Type: Unit trust
Aim: Growth and income by investing globally in equities
Minimum investment: Lump sum £1,000, monthly £50
Investment split: 100% in global equities
Isa link: Yes
Pep transfers: Yes
Charges: Initial 5.25%, annual 1.5%
Commission: Initial 3%, renewal 0.5%
Tel: 020 7658 3894
Schroders has introduced its global equity income fund, an Oeic that aims for a rising level of income and capital growth by investing in high yielding stocks around the world.
Looking at how the fund could be of use to advisers and their clients, Hargreaves Lansdown senior analyst Meera Patel says: “ This fund offers great diversification both geographically, but also away from the traditional UK equity income funds. The UK has been traditionally seen as the home of income funds and it is pleasing to see more companies around the globe placing greater emphasis on dividends and growing dividends for the longer term. I envisage this trend to be sustainable,” she says.
Patel observes that the fund targets a yield of at least 2 per cent above the MSCI World Index. “This currently generates a portfolio yield of around 4 per cent, which many investors would find attractive, particularly with the added benefit of potential capital growth,” she says.
In Patel’s view, fund manager Sonja Shemmann has a solid track record. “She has built a great reputation for running a global income fund in Germany. Since she has been with Schroders, she has delivered excellent returns for managing the Schroders offshore global income mandate and I believe she has the talent to reward long term investors with this new fund,” she says.
Patel thinks the fund has a very clear and transparent strategy which puts another tick in the box in terms of its plus points. “The fund will not typically invest in stocks that have no yields. By the same token, it looks to avoid value traps and so the manager will be wary of companies paying unsustainably high dividends. One thing Sonja Schemmann takes seriously is capital preservation with the aim to deliver lower volatility of returns through her strategy, which I feel is an attractive proposition overall,” says Patel.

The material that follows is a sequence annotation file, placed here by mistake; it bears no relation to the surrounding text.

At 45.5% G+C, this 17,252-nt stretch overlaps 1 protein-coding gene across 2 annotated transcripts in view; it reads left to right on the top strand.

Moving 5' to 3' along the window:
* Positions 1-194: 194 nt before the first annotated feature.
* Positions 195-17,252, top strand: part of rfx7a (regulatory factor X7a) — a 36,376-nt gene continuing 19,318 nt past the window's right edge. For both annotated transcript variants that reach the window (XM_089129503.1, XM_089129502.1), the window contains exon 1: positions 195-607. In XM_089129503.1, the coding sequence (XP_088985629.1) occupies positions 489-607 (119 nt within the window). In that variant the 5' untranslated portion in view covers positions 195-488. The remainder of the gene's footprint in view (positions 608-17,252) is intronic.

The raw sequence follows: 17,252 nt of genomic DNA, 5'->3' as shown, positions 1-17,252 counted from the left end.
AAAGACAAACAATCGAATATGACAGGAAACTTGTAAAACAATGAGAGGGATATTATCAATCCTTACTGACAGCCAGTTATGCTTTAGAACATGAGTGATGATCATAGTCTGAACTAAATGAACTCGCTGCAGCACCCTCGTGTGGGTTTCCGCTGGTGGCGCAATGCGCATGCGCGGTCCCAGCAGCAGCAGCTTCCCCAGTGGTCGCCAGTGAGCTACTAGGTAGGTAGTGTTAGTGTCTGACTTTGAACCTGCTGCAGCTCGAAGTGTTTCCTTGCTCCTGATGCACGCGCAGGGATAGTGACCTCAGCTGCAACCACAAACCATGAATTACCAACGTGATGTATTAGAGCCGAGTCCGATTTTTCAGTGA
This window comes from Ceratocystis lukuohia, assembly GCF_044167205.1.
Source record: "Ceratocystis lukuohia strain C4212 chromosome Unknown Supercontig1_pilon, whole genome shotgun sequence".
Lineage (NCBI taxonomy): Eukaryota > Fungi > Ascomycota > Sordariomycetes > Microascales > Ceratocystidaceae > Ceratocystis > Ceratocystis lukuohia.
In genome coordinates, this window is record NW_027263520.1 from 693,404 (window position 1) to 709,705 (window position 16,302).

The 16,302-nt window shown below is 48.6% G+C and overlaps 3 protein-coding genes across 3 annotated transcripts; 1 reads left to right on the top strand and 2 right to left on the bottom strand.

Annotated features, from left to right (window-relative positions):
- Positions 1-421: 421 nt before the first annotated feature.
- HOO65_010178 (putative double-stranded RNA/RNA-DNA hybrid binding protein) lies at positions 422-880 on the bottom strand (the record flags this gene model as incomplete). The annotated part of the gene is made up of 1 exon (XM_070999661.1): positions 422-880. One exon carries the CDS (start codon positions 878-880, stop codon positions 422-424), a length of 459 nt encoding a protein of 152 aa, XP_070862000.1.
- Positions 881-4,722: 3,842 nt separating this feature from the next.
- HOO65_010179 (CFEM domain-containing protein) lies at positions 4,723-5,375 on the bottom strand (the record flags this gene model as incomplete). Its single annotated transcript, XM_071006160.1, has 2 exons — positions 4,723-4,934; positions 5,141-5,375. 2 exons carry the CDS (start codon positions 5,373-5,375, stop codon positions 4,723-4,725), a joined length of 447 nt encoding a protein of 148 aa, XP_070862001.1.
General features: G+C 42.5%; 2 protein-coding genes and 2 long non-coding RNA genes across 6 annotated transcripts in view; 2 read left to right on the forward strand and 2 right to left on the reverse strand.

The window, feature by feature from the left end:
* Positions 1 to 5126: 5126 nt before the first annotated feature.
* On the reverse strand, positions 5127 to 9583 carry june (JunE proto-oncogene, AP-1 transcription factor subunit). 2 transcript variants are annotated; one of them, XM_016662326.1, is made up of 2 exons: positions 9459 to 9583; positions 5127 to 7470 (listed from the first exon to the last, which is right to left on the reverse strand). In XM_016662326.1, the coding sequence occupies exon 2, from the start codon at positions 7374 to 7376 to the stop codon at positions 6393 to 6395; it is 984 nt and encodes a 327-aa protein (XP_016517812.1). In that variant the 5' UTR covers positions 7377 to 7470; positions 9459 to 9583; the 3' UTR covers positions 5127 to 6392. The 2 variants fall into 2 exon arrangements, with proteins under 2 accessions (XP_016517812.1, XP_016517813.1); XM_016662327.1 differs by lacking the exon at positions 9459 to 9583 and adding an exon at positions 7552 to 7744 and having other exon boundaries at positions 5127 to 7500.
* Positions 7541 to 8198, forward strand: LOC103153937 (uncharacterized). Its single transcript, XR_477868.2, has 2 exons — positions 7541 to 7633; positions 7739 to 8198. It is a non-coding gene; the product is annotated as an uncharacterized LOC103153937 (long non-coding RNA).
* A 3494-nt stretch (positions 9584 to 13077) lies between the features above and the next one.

There is little Patel dislikes about this product. “The only criticism would be that the fund does not hedge the currency back into sterling so the returns can be subject to currency fluctuations. However, this is more the norm for most funds anyway and the majority of UK registered funds do not hedge the currency,” she says.
Patel expects the main competition to come from JPM global equity income, Newton global higher income and Neptune global income, although she expects more global income fund launches over time as their popularity increases.
Summing up Patel says: “This type of product dovetails extremely well with UK equity income funds or more growth orientated global funds. The case in favour of global equity income investing is compelling, with 92 per cent of stocks in the world yielding at least 3 per cent based outside the UK.”
Patel concludes that it is worth bearing in mind that returns from global equity markets have been exceptionally strong in recent years and while corporate balance sheets are very healthy, there could be a period of modest returns. “While I believe this fund has the potential to outperform its global peers, anyone looking to invest in the global equity market needs to have realistic expectations of returns going forward,” she says.
Suitability to market: Good
Investment strategy: Good
Adviser remuneration: Average